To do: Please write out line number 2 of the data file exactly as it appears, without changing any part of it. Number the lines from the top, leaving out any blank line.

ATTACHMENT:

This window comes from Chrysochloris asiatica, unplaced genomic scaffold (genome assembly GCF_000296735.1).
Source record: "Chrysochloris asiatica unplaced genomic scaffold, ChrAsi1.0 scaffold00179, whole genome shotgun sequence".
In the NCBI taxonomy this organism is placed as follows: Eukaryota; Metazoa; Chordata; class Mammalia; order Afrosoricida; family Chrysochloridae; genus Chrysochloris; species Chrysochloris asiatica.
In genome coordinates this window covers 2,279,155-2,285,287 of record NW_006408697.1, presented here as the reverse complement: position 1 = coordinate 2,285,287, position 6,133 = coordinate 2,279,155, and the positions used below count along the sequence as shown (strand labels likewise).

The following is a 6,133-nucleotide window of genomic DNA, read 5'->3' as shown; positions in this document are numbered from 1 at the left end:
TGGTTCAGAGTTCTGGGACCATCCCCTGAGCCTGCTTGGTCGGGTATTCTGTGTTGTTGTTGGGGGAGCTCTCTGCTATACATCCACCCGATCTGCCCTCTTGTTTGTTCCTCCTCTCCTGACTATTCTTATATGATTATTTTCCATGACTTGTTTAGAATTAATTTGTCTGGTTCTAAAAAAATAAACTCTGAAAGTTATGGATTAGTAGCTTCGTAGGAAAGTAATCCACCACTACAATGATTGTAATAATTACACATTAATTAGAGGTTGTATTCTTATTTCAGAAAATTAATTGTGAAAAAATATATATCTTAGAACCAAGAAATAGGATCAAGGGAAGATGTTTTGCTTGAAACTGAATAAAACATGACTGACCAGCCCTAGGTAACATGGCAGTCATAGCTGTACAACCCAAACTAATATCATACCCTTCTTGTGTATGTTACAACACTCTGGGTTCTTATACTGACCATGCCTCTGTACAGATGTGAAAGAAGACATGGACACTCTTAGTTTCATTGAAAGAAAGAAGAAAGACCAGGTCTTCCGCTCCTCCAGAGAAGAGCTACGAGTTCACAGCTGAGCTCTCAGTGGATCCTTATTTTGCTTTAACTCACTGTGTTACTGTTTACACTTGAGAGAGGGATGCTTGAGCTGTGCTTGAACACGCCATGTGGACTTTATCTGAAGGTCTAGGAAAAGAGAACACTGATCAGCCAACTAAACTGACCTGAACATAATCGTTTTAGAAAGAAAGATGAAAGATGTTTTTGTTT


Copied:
Source record: "Chrysochloris asiatica unplaced genomic scaffold, ChrAsi1.0 scaffold00179, whole genome shotgun sequence".